From a reader:
Dear Mr. Goldberg:
The interesting thing I noted about the review was the standard of “a
rejection of the past” as the criterion for the Left. He compares it to the
“atavism” of the Right — which includes looking back to pre-Christian times.
But if that’s what marks out a movement as Right, what movement is Left?
Karl Marx thought the _first_ stage of humanity was “primitive communism.”
Feminists have believed in all sorts of “golden age” prehistoric matriarchies –
Marija Gimbutas is an obvious example.
Probably not all members of the movements agree with or attach the same
importance to such mythical pasts. Then probably, not all Fascists attached the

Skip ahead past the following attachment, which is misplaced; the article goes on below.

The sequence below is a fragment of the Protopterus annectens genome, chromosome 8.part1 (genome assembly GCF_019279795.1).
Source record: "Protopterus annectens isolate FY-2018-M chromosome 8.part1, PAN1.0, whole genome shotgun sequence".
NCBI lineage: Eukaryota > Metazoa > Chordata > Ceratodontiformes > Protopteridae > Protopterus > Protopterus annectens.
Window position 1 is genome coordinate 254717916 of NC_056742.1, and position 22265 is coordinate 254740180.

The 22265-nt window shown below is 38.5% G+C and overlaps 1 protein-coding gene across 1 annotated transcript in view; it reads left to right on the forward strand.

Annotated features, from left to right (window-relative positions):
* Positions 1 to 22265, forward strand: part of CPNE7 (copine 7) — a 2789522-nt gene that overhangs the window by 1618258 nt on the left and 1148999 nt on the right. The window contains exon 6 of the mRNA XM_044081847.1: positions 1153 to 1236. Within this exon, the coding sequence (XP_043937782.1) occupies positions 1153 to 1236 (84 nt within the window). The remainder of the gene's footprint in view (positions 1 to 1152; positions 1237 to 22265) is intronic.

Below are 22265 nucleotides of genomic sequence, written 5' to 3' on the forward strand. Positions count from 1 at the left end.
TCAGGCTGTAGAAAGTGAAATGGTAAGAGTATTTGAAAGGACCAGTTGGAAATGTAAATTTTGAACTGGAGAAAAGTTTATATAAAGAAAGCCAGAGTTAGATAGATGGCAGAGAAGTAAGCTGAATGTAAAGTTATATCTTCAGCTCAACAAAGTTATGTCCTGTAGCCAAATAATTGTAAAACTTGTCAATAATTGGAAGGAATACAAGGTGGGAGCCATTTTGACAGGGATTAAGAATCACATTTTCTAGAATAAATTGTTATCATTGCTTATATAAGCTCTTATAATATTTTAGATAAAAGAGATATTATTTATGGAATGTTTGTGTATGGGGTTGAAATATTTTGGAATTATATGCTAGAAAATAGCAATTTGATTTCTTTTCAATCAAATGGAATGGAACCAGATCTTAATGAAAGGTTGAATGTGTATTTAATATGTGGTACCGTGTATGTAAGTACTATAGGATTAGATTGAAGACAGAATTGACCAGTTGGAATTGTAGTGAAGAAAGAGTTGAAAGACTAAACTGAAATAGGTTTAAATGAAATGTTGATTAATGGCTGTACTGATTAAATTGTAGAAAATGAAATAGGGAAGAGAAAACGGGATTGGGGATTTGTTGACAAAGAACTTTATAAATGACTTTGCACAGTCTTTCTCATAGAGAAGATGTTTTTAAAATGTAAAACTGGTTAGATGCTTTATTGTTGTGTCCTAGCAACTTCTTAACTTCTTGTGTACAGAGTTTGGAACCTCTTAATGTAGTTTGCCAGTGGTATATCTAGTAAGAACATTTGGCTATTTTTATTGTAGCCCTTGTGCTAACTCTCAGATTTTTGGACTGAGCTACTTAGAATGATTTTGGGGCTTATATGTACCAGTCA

same importance to the Roman Empire.
Me: I think the reader is right. This struck me somewhat as Warby’s own theorizing posing as a response to my argument. I do agree that the Left has serious problems with the importance and relevance of history, but history and “the past” are different things. The Left does not reject the past per se, it rejects the reigning tradition which they often treat as merely a creature of the past, an oppressive vestige of a “wrong turn” in human development etc.
The reader is absolutely right. Black nationalists, feminists, environmentalists et al have all sorts of weird ideas about, and uses for, the past (as I discuss in the book). Again, Warby’s free to hold to his criteria, but he needs to then explain why black nationalists are rightwingers, not leftwingers.